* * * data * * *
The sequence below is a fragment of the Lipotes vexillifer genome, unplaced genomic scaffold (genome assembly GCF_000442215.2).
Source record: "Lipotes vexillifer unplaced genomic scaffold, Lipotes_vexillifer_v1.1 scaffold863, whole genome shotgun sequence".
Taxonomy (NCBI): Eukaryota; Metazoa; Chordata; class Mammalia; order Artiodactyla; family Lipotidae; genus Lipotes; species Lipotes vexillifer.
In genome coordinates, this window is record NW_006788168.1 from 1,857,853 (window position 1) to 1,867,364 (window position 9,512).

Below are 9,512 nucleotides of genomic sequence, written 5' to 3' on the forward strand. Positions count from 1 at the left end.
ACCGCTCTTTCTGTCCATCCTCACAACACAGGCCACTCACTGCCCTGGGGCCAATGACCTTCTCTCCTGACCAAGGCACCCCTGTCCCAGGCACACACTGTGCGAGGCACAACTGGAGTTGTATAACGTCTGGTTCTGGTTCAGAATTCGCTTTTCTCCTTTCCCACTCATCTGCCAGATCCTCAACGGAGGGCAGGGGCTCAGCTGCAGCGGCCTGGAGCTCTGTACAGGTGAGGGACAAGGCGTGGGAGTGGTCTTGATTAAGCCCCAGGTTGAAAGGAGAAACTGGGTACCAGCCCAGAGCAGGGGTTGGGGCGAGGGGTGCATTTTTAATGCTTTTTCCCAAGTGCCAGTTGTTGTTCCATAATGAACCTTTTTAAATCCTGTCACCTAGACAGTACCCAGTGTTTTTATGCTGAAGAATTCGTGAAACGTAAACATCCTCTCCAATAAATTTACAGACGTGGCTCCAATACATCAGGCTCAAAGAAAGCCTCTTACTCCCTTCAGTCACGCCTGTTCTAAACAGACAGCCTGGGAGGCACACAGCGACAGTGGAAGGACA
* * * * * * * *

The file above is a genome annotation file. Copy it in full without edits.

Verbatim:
The sequence below is a fragment of the Lipotes vexillifer genome, unplaced genomic scaffold (genome assembly GCF_000442215.2).
Source record: "Lipotes vexillifer unplaced genomic scaffold, Lipotes_vexillifer_v1.1 scaffold863, whole genome shotgun sequence".
Taxonomy (NCBI): Eukaryota; Metazoa; Chordata; class Mammalia; order Artiodactyla; family Lipotidae; genus Lipotes; species Lipotes vexillifer.
In genome coordinates, this window is record NW_006788168.1 from 1,857,853 (window position 1) to 1,867,364 (window position 9,512).

Below are 9,512 nucleotides of genomic sequence, written 5' to 3' on the forward strand. Positions count from 1 at the left end.
ACCGCTCTTTCTGTCCATCCTCACAACACAGGCCACTCACTGCCCTGGGGCCAATGACCTTCTCTCCTGACCAAGGCACCCCTGTCCCAGGCACACACTGTGCGAGGCACAACTGGAGTTGTATAACGTCTGGTTCTGGTTCAGAATTCGCTTTTCTCCTTTCCCACTCATCTGCCAGATCCTCAACGGAGGGCAGGGGCTCAGCTGCAGCGGCCTGGAGCTCTGTACAGGTGAGGGACAAGGCGTGGGAGTGGTCTTGATTAAGCCCCAGGTTGAAAGGAGAAACTGGGTACCAGCCCAGAGCAGGGGTTGGGGCGAGGGGTGCATTTTTAATGCTTTTTCCCAAGTGCCAGTTGTTGTTCCATAATGAACCTTTTTAAATCCTGTCACCTAGACAGTACCCAGTGTTTTTATGCTGAAGAATTCGTGAAACGTAAACATCCTCTCCAATAAATTTACAGACGTGGCTCCAATACATCAGGCTCAAAGAAAGCCTCTTACTCCCTTCAGTCACGCCTGTTCTAAACAGACAGCCTGGGAGGCACACAGCGACAGTGGAAGGACA